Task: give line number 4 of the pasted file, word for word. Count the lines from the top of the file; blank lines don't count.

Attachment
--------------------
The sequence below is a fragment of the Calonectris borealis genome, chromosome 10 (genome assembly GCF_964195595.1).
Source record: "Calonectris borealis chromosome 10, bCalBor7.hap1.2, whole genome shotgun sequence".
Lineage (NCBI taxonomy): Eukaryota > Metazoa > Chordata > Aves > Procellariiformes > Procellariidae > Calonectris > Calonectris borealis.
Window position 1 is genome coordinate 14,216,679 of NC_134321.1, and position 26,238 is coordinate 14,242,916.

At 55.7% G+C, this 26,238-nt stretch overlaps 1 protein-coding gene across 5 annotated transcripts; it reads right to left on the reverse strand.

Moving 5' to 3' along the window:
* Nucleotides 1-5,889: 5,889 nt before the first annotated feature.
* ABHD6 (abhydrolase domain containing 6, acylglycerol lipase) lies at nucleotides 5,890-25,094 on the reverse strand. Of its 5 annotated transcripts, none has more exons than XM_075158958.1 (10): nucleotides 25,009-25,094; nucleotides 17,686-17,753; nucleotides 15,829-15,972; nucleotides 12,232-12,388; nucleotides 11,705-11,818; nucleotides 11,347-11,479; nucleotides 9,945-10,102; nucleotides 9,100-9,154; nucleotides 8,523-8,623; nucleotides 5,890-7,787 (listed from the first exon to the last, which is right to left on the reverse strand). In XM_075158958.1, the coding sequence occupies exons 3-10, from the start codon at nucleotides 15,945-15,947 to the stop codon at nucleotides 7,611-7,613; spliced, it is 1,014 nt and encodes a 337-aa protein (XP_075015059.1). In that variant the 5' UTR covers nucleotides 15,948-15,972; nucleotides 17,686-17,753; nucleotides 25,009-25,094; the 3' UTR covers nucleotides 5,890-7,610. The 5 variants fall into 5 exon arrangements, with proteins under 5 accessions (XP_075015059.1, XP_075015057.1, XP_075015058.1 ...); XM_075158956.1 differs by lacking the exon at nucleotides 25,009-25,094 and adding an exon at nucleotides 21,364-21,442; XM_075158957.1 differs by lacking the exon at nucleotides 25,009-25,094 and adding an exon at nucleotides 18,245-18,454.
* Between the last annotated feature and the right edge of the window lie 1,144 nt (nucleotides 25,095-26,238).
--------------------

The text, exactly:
Window position 1 is genome coordinate 14,216,679 of NC_134321.1, and position 26,238 is coordinate 14,242,916.